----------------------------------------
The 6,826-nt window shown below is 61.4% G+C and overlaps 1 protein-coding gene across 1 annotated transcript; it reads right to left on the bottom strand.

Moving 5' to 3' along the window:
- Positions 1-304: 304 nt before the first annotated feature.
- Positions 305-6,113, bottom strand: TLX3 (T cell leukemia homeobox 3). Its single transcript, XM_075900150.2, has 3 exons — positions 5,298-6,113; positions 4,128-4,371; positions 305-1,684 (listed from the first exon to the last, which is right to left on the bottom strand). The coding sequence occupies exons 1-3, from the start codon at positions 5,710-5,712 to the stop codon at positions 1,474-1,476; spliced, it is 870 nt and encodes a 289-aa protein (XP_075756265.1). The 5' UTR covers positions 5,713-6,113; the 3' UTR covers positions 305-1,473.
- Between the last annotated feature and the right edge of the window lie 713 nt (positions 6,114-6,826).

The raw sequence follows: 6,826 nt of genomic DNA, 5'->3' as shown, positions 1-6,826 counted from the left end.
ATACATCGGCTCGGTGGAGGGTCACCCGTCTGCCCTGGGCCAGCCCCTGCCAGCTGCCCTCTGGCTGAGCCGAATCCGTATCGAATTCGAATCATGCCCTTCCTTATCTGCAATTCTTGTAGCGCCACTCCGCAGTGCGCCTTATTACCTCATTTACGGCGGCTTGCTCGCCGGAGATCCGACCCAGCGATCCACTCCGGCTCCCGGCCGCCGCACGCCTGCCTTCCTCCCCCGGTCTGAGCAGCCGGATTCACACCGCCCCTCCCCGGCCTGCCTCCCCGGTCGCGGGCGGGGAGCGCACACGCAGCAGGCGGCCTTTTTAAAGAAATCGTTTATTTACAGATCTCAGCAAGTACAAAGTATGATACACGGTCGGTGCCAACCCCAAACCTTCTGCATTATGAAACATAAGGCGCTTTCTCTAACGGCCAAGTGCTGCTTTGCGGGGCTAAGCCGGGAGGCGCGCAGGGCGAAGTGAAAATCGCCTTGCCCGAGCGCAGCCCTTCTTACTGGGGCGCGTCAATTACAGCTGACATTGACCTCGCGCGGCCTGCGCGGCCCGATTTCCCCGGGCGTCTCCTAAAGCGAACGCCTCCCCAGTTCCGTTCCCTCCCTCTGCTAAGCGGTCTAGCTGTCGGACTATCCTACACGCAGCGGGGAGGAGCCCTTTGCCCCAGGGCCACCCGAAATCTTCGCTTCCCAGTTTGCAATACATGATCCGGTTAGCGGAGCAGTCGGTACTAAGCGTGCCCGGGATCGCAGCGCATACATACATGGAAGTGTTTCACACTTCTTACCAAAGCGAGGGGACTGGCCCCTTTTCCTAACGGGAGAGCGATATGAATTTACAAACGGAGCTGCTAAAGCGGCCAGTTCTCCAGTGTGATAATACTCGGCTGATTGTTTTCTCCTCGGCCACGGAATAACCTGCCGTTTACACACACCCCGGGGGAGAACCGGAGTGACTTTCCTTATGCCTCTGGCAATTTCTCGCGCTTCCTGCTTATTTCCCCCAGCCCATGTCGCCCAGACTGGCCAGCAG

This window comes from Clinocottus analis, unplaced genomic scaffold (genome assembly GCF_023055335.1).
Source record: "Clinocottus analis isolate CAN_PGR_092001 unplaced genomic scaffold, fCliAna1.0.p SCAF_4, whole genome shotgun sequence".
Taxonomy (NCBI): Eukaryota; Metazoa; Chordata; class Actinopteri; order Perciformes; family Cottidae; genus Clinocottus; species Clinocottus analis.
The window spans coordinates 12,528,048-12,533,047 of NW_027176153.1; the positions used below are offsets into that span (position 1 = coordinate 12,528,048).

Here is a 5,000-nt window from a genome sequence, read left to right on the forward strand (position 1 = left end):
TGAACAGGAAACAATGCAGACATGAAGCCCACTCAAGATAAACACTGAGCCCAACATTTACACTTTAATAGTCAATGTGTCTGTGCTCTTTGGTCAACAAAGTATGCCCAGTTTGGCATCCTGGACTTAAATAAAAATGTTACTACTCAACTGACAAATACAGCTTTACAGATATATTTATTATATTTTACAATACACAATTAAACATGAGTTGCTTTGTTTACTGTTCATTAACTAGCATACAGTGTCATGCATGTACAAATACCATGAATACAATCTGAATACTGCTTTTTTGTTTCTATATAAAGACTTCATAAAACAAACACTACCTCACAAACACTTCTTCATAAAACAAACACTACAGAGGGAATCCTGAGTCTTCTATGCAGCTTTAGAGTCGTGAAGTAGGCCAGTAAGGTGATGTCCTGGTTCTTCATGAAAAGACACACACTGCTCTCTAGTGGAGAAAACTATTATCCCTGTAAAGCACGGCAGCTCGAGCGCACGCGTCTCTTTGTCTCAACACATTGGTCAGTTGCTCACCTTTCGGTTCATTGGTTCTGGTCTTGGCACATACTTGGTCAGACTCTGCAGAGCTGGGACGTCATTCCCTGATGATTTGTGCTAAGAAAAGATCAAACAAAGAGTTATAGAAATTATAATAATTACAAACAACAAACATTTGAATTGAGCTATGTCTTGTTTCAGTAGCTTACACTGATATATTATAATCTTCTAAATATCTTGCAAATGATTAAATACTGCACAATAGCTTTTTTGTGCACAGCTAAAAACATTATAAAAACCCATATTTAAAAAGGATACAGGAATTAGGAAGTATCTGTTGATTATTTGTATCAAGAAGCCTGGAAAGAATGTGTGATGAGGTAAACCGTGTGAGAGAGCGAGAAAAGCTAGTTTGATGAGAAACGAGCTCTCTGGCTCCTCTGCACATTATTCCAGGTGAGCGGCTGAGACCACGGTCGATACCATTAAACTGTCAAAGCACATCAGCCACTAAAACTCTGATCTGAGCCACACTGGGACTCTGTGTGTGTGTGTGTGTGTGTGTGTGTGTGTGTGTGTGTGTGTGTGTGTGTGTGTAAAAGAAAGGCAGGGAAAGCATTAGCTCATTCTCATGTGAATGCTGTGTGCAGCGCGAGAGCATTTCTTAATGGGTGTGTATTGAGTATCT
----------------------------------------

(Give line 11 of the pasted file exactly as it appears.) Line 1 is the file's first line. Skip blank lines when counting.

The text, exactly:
The window spans coordinates 12,528,048-12,533,047 of NW_027176153.1; the positions used below are offsets into that span (position 1 = coordinate 12,528,048).